What is a unitary council?

Moving to a ‘unitary council’ means there’ll be just one single council for the whole county. Somerset currently has two tiers of local government:

  • Somerset County Council, which is responsible for services including education, transport, social care, and children’s services; and
  • four district councils (Mendip, Sedgemoor, South Somerset and Somerset West and Taunton), which are responsible for services including environmental and housing services, planning and licensing.

Creating a new council offers a chance to combine their strengths to do more for the people of Somerset and simplify democracy. Since the 1990s many councils have taken this approach and Somerset will be leading the way for more to come.

Why is Somerset moving to a unitary council?

The Leaders of Somerset’s five councils have agreed that change is needed. They put forward and debated options. The Government considered proposals and decided that a single unitary council should be created.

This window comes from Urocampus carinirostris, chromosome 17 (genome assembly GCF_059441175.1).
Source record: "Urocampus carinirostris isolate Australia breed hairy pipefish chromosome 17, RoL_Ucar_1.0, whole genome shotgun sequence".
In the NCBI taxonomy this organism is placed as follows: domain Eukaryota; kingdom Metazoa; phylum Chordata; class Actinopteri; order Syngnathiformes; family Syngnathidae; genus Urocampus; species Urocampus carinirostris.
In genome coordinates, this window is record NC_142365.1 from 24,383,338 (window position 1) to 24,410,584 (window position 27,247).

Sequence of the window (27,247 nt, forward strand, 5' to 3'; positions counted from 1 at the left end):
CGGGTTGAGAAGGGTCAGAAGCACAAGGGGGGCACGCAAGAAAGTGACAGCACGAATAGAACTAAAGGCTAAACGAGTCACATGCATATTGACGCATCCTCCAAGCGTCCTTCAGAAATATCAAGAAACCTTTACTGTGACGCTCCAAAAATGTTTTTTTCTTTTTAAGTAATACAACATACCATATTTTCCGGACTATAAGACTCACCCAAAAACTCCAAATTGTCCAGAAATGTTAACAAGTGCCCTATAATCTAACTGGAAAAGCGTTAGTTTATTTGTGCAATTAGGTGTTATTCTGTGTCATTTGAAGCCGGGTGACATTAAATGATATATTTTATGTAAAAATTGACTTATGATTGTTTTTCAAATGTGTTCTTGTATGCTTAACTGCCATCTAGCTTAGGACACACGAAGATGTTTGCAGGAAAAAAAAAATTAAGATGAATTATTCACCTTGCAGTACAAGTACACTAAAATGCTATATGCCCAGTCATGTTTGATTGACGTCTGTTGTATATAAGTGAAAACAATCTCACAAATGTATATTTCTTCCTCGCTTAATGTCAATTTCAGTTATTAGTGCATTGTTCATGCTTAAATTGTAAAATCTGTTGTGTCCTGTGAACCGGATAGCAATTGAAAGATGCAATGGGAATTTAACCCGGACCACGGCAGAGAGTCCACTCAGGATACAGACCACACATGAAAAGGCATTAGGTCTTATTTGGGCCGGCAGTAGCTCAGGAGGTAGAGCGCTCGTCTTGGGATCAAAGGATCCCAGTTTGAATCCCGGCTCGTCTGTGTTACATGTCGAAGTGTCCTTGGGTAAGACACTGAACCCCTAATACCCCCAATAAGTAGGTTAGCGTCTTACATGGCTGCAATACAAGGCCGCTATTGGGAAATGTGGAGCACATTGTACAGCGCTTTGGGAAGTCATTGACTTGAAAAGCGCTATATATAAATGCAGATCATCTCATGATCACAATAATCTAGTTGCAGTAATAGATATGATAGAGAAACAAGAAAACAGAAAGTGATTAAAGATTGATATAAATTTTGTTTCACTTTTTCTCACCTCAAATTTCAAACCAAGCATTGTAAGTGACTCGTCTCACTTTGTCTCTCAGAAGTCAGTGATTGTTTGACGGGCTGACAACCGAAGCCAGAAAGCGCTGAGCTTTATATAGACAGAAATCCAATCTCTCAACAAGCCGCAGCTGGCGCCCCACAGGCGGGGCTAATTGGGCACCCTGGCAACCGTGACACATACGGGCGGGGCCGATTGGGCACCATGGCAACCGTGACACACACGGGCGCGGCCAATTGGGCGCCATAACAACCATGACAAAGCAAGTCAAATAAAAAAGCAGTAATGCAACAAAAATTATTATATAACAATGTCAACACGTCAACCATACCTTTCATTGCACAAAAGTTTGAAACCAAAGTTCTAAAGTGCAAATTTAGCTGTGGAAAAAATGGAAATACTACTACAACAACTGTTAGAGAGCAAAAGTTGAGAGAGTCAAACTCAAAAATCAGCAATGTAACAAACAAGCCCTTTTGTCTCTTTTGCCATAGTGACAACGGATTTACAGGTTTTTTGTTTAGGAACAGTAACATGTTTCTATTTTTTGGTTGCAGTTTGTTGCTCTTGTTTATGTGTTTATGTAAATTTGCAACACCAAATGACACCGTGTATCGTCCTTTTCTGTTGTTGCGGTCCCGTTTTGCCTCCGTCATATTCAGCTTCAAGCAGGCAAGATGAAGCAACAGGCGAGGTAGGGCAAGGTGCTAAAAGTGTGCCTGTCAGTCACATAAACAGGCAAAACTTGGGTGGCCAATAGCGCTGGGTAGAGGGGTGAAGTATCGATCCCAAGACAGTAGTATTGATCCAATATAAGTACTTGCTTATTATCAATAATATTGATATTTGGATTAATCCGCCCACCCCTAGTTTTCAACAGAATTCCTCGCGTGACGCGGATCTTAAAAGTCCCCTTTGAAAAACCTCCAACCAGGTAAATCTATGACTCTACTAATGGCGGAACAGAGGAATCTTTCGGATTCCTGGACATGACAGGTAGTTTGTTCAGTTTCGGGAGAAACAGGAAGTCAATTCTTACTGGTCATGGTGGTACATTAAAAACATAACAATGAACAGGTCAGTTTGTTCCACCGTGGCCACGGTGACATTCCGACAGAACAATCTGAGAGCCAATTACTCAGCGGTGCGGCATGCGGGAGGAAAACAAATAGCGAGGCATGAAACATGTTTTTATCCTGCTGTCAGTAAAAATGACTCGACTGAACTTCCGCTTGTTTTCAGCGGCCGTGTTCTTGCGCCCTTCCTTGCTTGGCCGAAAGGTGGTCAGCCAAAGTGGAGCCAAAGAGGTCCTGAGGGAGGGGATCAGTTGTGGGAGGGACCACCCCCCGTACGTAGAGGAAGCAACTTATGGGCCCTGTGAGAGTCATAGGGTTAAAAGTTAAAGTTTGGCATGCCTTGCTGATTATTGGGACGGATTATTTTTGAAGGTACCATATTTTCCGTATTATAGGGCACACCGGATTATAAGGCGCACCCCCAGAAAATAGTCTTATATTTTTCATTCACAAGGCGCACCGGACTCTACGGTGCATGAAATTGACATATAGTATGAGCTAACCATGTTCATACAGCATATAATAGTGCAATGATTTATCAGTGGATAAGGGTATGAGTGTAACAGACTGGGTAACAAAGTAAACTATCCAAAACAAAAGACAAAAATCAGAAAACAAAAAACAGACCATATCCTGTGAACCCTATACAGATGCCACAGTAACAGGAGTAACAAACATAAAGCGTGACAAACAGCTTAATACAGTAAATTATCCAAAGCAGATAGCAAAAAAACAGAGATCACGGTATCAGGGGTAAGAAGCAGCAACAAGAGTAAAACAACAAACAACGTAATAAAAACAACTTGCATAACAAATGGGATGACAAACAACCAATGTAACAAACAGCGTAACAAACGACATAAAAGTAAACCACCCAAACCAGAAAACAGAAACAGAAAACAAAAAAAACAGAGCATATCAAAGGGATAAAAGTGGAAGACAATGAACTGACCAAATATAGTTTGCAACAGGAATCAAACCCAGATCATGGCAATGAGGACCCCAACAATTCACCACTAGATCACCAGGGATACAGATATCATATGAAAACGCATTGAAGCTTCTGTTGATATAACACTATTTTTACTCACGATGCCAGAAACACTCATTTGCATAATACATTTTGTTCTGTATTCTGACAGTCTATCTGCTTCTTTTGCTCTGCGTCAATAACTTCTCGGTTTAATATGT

Our council Leaders have committed to working together for a new Somerset Council that:

  • frees up resources to invest in our communities and high-quality services;
  • grows Somerset’s voice nationally, helping to deliver the investment in business and infrastructure that our county deserves; and
  • drives action to tackle climate change.

The original business case for a single unitary authority is available here.

What will the new council be called?

Somerset Council.

When will the new Somerset Council start delivering services?